The exact origin of Operation Christmas Drop isn’t known, but according to 36th Wing history, the first supplies were dropped during Christmas in 1952. An aircrew, assigned to the 54th Weather Squadron at Andersen AFB, flew a WB-29 Superfortress over Kapingamarangi in the Federated States of Micronesia, south of Guam, and saw villagers waving at them from the ground. The crew packed items on the plane in a box and dropped it on a parachute used for weather buoys. The drops continued each year until the name Operation Christmas Drop was officially named six years later.

The 2015 Operation Christmas Drop officially kicked off Dec. 8 at Andersen AFB, with a celebratory “push ceremony.” Military members from the 374th AW, 36th Wing, 734th Air Mobility Squadron, 515th Air Mobility Operations Wing, all from Joint Base Pearl Harbor-Hickam, Hawaii, and international partners from Australia and Japan gathered for the opening ceremony celebrating the first ever trilateral execution of Operation Christmas Drop.

N. Korea provided just 1 dog tag with 55 sets of war remains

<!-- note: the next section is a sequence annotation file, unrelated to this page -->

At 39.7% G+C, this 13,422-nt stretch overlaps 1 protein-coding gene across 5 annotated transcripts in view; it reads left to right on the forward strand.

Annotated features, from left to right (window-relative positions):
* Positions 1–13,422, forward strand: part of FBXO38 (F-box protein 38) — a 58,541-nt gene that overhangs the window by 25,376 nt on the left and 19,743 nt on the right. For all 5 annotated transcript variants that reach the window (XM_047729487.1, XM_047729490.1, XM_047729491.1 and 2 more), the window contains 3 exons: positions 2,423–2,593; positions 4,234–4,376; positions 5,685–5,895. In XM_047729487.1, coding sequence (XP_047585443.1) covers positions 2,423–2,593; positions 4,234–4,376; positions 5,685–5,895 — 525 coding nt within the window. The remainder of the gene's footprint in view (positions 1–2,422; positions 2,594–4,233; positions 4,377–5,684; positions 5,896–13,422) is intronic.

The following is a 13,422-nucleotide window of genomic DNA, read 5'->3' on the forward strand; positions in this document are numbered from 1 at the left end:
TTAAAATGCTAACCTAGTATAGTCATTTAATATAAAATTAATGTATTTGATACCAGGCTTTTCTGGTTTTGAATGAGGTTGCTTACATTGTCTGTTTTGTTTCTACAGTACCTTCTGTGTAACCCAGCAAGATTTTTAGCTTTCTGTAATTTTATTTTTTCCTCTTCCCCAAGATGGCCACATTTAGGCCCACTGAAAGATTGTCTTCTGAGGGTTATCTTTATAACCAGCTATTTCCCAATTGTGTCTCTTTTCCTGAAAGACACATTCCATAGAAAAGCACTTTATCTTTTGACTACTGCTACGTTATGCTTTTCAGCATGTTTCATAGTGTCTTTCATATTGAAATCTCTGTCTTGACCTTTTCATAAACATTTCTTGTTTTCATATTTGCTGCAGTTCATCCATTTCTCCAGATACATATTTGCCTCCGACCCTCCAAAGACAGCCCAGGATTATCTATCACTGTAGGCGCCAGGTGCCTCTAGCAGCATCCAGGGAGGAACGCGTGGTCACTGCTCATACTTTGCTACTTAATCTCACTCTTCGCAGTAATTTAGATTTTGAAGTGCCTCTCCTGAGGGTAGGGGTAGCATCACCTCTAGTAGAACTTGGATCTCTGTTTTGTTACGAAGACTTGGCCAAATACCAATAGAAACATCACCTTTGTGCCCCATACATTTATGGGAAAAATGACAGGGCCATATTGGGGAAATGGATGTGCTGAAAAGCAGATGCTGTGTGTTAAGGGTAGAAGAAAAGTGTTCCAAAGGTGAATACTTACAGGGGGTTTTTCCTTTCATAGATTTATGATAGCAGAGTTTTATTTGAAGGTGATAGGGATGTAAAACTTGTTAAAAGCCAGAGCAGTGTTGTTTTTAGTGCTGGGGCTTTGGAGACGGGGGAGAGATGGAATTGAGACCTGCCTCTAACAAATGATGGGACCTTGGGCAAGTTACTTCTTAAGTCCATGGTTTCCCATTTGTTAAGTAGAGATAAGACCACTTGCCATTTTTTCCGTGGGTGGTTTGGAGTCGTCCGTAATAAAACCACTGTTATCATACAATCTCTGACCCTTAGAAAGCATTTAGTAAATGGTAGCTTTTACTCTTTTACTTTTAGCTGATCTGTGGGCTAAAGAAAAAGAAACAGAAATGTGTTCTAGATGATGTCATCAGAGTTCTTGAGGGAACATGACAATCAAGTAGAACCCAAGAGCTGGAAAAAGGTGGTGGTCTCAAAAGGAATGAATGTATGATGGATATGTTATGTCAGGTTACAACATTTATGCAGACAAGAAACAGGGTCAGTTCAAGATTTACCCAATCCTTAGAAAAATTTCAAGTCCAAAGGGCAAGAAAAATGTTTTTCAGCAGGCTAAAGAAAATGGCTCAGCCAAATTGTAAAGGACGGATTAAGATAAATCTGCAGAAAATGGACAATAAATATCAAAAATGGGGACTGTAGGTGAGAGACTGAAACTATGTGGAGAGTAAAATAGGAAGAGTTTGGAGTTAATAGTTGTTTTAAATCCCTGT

U.S. Air Force photo | Staff Sgt. Alexander W. Riedel

Addressing the Japan Air Self-Defense Force and the Royal Australian Air Force, Col. Douglas C. DeLaMater, the 374th AW commander, said, “Your participation in the coming days highlights our dedication and commitment to modernizing our alliances, reinforcing our shared values, and deepening our partnerships across the region.

“Operation Christmas Drop is a prime example of the depth airpower brings to the Indo-Asia-Pacific region,” he said. “In addition to delivering critical supplies to those in need, Operation Christmas Drop provides specific training to U.S. and allied aircrews, enabling theater-wide airpower.”

N. Korea provided just 1 dog tag with 55 sets of war remains
U.S. Air Force photo | Osakabe Yasuo

Throughout the week after the ceremony, the joint teams trained together on low-cost, low-altitude airdrop tactics and procedures. The crews will drop more than 100 bundles filled with humanitarian aid donations and critical supplies, such as books, canned goods, construction materials, clothing, coolers, fishing nets, powdered milk, shoes, school supplies, and toys.

“This coalition training results in a more robust force that is better enabled to execute rapid (humanitarian aid and disaster response) and resupply missions at a moment’s notice throughout the region and around the world,” DeLaMater said.